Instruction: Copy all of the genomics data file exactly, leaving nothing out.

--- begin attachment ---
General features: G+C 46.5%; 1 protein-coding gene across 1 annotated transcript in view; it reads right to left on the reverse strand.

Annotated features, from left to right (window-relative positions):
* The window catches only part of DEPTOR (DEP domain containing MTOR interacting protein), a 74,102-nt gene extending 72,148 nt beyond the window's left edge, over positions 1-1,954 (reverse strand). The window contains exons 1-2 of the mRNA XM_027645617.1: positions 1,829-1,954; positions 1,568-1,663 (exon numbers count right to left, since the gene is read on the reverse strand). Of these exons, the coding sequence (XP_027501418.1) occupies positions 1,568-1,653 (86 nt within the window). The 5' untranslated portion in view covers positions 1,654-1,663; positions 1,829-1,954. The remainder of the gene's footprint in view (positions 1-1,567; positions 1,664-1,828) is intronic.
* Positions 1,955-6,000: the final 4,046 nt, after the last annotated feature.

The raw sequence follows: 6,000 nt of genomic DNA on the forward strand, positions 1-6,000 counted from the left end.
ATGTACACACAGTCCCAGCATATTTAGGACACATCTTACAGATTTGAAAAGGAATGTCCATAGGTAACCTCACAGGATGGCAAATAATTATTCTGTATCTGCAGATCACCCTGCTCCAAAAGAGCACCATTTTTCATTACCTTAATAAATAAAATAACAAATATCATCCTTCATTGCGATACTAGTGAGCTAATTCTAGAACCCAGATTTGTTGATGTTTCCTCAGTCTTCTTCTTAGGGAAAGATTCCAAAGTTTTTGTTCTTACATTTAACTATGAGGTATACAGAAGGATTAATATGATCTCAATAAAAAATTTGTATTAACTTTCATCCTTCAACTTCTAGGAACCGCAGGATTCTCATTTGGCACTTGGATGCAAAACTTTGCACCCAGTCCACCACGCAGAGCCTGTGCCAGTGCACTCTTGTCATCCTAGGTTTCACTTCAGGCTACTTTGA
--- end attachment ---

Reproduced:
General features: G+C 46.5%; 1 protein-coding gene across 1 annotated transcript in view; it reads right to left on the reverse strand.

Annotated features, from left to right (window-relative positions):
* The window catches only part of DEPTOR (DEP domain containing MTOR interacting protein), a 74,102-nt gene extending 72,148 nt beyond the window's left edge, over positions 1-1,954 (reverse strand). The window contains exons 1-2 of the mRNA XM_027645617.1: positions 1,829-1,954; positions 1,568-1,663 (exon numbers count right to left, since the gene is read on the reverse strand). Of these exons, the coding sequence (XP_027501418.1) occupies positions 1,568-1,653 (86 nt within the window). The 5' untranslated portion in view covers positions 1,654-1,663; positions 1,829-1,954. The remainder of the gene's footprint in view (positions 1-1,567; positions 1,664-1,828) is intronic.
* Positions 1,955-6,000: the final 4,046 nt, after the last annotated feature.

The raw sequence follows: 6,000 nt of genomic DNA on the forward strand, positions 1-6,000 counted from the left end.
ATGTACACACAGTCCCAGCATATTTAGGACACATCTTACAGATTTGAAAAGGAATGTCCATAGGTAACCTCACAGGATGGCAAATAATTATTCTGTATCTGCAGATCACCCTGCTCCAAAAGAGCACCATTTTTCATTACCTTAATAAATAAAATAACAAATATCATCCTTCATTGCGATACTAGTGAGCTAATTCTAGAACCCAGATTTGTTGATGTTTCCTCAGTCTTCTTCTTAGGGAAAGATTCCAAAGTTTTTGTTCTTACATTTAACTATGAGGTATACAGAAGGATTAATATGATCTCAATAAAAAATTTGTATTAACTTTCATCCTTCAACTTCTAGGAACCGCAGGATTCTCATTTGGCACTTGGATGCAAAACTTTGCACCCAGTCCACCACGCAGAGCCTGTGCCAGTGCACTCTTGTCATCCTAGGTTTCACTTCAGGCTACTTTGA